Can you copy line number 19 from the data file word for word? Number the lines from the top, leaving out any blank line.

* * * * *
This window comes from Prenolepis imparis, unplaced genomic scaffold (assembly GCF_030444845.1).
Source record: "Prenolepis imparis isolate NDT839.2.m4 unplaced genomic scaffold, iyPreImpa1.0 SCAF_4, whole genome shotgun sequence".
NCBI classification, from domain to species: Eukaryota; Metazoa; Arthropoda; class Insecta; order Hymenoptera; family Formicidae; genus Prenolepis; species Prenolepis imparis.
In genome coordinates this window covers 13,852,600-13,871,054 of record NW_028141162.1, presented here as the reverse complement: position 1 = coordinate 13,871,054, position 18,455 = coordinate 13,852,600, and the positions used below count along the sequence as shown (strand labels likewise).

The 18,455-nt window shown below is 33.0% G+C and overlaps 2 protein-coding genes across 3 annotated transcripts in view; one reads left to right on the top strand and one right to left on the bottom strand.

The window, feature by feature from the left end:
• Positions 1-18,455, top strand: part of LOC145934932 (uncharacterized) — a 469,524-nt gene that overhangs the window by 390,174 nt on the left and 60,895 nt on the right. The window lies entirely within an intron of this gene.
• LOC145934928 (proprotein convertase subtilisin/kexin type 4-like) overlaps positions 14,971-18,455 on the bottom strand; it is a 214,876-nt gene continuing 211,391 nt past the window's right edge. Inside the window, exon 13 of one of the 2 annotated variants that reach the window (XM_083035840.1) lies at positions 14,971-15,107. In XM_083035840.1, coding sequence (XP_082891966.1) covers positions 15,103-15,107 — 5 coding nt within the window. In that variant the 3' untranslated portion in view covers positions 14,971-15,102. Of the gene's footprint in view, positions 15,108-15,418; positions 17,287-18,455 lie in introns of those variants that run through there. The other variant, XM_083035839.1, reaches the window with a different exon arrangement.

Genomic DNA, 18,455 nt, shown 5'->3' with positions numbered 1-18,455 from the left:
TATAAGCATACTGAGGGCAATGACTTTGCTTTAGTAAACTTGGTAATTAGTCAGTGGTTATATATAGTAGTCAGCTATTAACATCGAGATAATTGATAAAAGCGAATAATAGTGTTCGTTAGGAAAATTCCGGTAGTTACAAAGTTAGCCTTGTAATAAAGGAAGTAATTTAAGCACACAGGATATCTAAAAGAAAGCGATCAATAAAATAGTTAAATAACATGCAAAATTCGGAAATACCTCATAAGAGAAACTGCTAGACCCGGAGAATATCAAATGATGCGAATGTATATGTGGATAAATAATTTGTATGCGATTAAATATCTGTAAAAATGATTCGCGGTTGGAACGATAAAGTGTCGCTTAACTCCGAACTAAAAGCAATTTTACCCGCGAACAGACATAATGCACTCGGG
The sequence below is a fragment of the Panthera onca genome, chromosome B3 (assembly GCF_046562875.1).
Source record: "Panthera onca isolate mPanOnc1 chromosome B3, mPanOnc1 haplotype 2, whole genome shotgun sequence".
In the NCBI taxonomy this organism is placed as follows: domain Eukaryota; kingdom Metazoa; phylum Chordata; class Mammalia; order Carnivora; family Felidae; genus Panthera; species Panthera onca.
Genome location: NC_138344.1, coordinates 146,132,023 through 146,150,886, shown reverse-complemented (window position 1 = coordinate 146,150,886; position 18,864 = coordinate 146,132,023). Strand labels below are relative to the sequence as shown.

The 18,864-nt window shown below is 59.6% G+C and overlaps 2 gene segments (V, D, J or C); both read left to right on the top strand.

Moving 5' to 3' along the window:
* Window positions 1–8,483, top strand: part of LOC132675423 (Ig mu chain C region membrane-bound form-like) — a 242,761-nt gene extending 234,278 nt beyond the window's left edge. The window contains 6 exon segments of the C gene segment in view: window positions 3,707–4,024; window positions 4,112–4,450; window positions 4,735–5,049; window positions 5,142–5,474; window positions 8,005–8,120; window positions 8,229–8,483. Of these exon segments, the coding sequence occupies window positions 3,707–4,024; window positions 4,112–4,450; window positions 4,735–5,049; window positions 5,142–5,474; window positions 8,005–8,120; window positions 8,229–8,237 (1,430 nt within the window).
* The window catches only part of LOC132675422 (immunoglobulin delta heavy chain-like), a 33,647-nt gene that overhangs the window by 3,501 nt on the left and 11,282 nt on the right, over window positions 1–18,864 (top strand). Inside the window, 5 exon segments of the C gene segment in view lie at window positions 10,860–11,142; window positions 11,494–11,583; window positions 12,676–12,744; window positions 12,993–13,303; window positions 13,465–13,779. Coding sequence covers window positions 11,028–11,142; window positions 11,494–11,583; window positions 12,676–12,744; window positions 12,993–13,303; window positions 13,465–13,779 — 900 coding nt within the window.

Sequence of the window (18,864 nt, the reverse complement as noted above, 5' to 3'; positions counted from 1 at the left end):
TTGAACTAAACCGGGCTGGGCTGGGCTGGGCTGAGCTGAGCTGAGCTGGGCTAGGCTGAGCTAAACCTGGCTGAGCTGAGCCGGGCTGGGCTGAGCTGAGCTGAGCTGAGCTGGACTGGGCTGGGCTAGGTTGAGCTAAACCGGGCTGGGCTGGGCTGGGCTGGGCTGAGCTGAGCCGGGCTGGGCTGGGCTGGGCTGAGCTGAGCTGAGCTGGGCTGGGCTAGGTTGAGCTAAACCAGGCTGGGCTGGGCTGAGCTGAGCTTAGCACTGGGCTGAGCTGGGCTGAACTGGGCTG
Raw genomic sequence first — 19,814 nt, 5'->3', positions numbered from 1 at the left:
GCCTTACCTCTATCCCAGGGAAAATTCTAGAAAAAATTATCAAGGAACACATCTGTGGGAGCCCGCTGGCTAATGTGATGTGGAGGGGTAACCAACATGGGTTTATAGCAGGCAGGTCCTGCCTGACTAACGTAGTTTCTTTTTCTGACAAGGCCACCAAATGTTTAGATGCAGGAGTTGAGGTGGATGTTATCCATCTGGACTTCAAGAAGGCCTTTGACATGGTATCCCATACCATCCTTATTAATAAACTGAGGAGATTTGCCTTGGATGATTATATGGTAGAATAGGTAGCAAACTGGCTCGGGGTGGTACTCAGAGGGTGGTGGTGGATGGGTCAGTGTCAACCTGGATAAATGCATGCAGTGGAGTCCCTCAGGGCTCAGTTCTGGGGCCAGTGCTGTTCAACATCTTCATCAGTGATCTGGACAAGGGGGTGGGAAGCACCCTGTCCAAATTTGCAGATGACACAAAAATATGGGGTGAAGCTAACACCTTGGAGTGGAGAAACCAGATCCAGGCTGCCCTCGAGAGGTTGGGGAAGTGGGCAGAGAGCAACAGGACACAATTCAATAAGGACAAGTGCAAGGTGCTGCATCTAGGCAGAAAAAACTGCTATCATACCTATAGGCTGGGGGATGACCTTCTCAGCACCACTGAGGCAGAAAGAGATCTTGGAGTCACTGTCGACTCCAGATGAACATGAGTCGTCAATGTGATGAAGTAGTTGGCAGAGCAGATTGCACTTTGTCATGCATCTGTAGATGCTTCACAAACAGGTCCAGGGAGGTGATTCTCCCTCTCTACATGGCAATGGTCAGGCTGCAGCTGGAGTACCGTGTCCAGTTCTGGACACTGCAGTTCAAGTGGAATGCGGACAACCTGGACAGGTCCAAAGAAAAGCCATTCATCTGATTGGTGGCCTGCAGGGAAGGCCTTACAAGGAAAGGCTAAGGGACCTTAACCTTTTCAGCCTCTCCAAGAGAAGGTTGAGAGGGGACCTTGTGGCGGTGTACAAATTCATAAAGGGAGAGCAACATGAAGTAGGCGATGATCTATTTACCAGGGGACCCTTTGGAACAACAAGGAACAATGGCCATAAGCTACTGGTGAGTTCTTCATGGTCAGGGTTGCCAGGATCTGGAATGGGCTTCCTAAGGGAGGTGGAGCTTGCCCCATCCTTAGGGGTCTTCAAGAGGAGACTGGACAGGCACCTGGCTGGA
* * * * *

Sequence of the window (18,864 nt, the reverse complement as noted above, 5' to 3'; positions counted from 1 at the left end):